Almodóvar’s cinema shows the ability of cinematic language to build alternative worlds that conceal as much as reveal. His films are full of secrets and ellipses, which correspond to what in literature has been described as poetic diction. This chapter looks at how poetic techniques are used to equivocate and undermine spectators’ assumptions. These techniques are employed to comment on the (sometimes misused) power of cinema and storytelling. In considering Hable con ella’s formal aspects, the chapter explores the controversy that the film generated due to one of the main characters’ rape of a female patient, showing how sexual violence is a narrative tool that Almodóvar frequently uses in relation to national trauma and how point of view and equivocation techniques are used by both film and character to mislead. Much like Nabokov’s Lolita, this film’s virtuosity lies in its implication of viewers in criminal activity.
This afterword analyses Dolor y gloria as the culmination of Almodóvar’s career. Cinematic excess is used to foreground the poetic function and memory is presented as dynamic. Mise-en-abyme, self-referentiality, circularity, and fragmentation encourage the formation of multiple memories and open a critique of the creation of these same comforting memories. The film uses autofiction and autobiographical material to explore trauma in relation to the LGBTQ+ experience and as a way to muse on fiction and memory as productive, whether they become restorative or not. Composed of multiple flashbacks, the film encourages retrospective interpretation through its mise-en-abyme. This chapter analyses the film-within-a-film (a recurrent feature in Almodóvar’s cinema) and its relationship to the main narrative and to autobiographical interpretations of Dolor y gloria. It argues that there is no strong autobiographical correspondence between Almodóvar and the main character Salvador. Whereas Salvador may be making autobiographical or autofictional cinema, Dolor y gloria manages to explore these genres whilst affirming the role of cinema as fiction that explores emotional truths which, in departing from factual detail, may achieve a closer portrayal of experience. This is in line with Almodóvar’s frequent use of prosthetic memory and films as memory texts and offers an alternative form for the exploration of situated identity to artists, an alternative that may be particularly important to LGBTQ+ artists whose work is frequently pegged to their identity.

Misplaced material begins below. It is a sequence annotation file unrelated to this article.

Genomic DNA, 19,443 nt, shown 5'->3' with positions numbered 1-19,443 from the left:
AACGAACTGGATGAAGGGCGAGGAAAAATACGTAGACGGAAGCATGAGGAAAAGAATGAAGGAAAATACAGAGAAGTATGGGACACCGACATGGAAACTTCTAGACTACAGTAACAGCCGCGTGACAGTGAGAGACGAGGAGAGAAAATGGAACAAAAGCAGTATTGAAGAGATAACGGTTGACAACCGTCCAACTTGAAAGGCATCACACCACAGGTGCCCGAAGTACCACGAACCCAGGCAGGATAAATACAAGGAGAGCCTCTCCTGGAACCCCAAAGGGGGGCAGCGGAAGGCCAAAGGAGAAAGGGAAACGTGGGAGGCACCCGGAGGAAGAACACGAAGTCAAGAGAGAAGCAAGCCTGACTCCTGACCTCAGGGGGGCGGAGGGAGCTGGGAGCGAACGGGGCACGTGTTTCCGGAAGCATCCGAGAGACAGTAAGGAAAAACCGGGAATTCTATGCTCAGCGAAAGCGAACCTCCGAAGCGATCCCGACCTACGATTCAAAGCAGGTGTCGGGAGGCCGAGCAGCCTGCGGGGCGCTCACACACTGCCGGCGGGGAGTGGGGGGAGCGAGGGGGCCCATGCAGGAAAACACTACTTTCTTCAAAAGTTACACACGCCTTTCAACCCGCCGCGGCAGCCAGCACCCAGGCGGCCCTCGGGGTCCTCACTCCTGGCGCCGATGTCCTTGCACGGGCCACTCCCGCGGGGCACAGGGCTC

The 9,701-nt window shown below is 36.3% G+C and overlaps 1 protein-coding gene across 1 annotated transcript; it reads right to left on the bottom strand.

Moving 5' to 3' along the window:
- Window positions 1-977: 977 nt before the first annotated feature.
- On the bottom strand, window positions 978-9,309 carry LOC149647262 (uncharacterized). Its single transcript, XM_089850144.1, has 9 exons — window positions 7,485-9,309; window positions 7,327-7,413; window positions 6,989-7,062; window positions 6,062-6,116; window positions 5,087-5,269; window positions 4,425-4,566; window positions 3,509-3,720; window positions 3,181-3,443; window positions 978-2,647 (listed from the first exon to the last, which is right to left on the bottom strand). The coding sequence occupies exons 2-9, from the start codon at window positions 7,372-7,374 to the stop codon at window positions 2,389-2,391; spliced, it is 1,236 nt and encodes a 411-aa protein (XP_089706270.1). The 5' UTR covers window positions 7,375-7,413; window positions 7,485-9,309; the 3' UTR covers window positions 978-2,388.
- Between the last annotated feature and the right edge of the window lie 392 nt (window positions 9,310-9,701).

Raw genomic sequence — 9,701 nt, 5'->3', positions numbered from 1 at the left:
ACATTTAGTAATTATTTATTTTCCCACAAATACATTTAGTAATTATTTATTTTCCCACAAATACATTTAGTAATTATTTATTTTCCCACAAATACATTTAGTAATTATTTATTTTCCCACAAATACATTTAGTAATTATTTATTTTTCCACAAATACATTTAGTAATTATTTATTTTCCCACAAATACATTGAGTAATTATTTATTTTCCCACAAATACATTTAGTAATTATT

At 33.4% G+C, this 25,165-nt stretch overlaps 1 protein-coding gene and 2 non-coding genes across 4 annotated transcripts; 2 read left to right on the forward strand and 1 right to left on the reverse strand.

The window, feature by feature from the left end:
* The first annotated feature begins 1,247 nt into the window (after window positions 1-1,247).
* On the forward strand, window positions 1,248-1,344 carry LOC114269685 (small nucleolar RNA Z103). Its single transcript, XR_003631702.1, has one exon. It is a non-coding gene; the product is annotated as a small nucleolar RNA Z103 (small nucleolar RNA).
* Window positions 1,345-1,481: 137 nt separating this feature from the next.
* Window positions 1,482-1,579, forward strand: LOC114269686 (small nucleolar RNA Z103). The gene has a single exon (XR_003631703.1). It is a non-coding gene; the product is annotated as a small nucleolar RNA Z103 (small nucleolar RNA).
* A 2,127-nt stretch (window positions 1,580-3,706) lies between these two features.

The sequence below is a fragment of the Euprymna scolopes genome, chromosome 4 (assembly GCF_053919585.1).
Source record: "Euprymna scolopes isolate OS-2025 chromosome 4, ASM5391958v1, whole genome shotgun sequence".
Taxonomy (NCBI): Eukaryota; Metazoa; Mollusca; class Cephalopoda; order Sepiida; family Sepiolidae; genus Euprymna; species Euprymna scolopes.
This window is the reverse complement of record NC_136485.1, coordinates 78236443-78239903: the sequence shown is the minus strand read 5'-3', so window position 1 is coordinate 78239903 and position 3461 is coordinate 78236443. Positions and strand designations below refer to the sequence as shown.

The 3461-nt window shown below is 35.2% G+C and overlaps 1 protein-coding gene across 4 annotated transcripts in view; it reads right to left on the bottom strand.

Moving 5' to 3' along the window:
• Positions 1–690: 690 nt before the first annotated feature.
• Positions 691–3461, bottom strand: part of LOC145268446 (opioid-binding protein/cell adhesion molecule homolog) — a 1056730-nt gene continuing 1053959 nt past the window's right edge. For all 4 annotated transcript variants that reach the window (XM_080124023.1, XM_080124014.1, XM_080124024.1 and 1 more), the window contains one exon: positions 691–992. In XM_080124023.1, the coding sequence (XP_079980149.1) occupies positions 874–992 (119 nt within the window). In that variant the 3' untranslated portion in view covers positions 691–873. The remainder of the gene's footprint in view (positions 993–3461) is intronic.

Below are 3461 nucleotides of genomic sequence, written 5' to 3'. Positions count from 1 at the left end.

Reviewers of Volver were distracted by its autobiographical dimension and local colour, aspects that mask the film's engagement with the silencing of the past, the ramifications of unaddressed trauma, and the specularisation of girls and women in cinema and society in general. Volver employs mother–daughter relationships to critique the persistence of patriarchal structures in contemporary Spain. This chapter analyses repeated intergenerational sexual violence as symptomatic of the persistence of Franco's ideological regime well into the democratic era, arguing that, as with other comedies by Almodóvar, Volver's genre and pop aesthetic disguise these serious topics. The overt comedy, much of it eschatological, performs an act of amelioration and diffusion of painful events by resorting to abjection. Volver’s deceptively simple narrative structure seems a comic relief of sorts within Almodóvar's latter career, but it is both a (historical and biographical) memory object and a screen memory for trauma that contains as complex a take on the haunting of the present by past events as preceding films with seemingly more complex plots.
This chapter explores Almodóvar’s preoccupation with memory of a personal and a historical nature through the analysis of Todo sobre mi madre, a film that is a memory text containing other memory texts such as photographs. Repression and censorship of the main character’s past functions allegorically to explore censorship of the history in a process institutionally supported by the Spanish 1977 Amnesty Law, also known as the pact of oblivion. The film also uses other abuses of Human Rights, for example in Argentina, to explore the Spanish Civil War and post-war trauma. It gives pre-eminence to the point of view of a young generation of Spaniards (the dead son) in its re-creation of memory through artistic re-imagination. The chapter further suggests that this is Almodóvar’s first historical look at the marginal lives of the LGBTQ+ community in the Spain of the Transition and beyond. However, this is a melodrama that resolves issues in a positive way for cis women at the expense of LGBTQ+ characters.
La flor de mi secreto is neither an aesthetic break from previous work nor the end of Almodóvar’s exploration of taboos and social boundaries. The film’s aesthetic and dramatic tone departs from the films preceding it, but it is not as dramatic a change in direction as many critics believe. In fact, in this tragicomedy there are as many satirical targets as in previous and later work: a couple trying to perform traditional gender roles, the military’s new image as protecting human rights, and the ruling socialist government, which was then eroding workers’ rights. La flor is a subtle poisoned dart satirising contemporary Spain’s over-confident self-image in the 1990s. Other important issues discussed in this chapter include the role of the countryside, gender performativity, and Spanish identity as shaped by Romantic orientalist folklore.